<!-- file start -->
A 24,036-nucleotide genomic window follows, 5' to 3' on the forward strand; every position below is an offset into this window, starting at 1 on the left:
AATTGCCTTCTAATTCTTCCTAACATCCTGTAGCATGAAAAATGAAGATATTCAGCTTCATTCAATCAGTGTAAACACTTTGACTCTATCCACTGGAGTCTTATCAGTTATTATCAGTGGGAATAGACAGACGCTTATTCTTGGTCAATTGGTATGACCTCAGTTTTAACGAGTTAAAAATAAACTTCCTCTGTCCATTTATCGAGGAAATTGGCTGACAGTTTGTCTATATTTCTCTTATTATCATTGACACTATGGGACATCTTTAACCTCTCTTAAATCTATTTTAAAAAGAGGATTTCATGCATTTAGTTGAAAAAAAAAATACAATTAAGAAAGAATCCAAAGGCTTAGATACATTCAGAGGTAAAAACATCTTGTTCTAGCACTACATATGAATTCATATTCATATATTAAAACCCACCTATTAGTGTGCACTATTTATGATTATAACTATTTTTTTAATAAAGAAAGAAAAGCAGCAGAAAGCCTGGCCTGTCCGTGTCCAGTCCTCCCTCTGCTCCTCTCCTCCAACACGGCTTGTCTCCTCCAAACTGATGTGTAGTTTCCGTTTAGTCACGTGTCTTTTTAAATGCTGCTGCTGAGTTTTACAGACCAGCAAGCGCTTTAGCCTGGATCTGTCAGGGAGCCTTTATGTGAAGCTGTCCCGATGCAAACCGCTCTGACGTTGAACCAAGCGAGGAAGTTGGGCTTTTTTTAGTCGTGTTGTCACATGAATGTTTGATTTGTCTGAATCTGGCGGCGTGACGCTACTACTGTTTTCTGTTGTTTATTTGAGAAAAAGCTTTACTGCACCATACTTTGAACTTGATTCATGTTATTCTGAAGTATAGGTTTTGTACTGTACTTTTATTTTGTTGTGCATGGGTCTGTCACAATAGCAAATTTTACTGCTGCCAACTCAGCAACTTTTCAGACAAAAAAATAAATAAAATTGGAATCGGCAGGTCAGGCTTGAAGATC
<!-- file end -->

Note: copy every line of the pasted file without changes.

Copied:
A 24,036-nucleotide genomic window follows, 5' to 3' on the forward strand; every position below is an offset into this window, starting at 1 on the left:
AATTGCCTTCTAATTCTTCCTAACATCCTGTAGCATGAAAAATGAAGATATTCAGCTTCATTCAATCAGTGTAAACACTTTGACTCTATCCACTGGAGTCTTATCAGTTATTATCAGTGGGAATAGACAGACGCTTATTCTTGGTCAATTGGTATGACCTCAGTTTTAACGAGTTAAAAATAAACTTCCTCTGTCCATTTATCGAGGAAATTGGCTGACAGTTTGTCTATATTTCTCTTATTATCATTGACACTATGGGACATCTTTAACCTCTCTTAAATCTATTTTAAAAAGAGGATTTCATGCATTTAGTTGAAAAAAAAAATACAATTAAGAAAGAATCCAAAGGCTTAGATACATTCAGAGGTAAAAACATCTTGTTCTAGCACTACATATGAATTCATATTCATATATTAAAACCCACCTATTAGTGTGCACTATTTATGATTATAACTATTTTTTTAATAAAGAAAGAAAAGCAGCAGAAAGCCTGGCCTGTCCGTGTCCAGTCCTCCCTCTGCTCCTCTCCTCCAACACGGCTTGTCTCCTCCAAACTGATGTGTAGTTTCCGTTTAGTCACGTGTCTTTTTAAATGCTGCTGCTGAGTTTTACAGACCAGCAAGCGCTTTAGCCTGGATCTGTCAGGGAGCCTTTATGTGAAGCTGTCCCGATGCAAACCGCTCTGACGTTGAACCAAGCGAGGAAGTTGGGCTTTTTTTAGTCGTGTTGTCACATGAATGTTTGATTTGTCTGAATCTGGCGGCGTGACGCTACTACTGTTTTCTGTTGTTTATTTGAGAAAAAGCTTTACTGCACCATACTTTGAACTTGATTCATGTTATTCTGAAGTATAGGTTTTGTACTGTACTTTTATTTTGTTGTGCATGGGTCTGTCACAATAGCAAATTTTACTGCTGCCAACTCAGCAACTTTTCAGACAAAAAAATAAATAAAATTGGAATCGGCAGGTCAGGCTTGAAGATC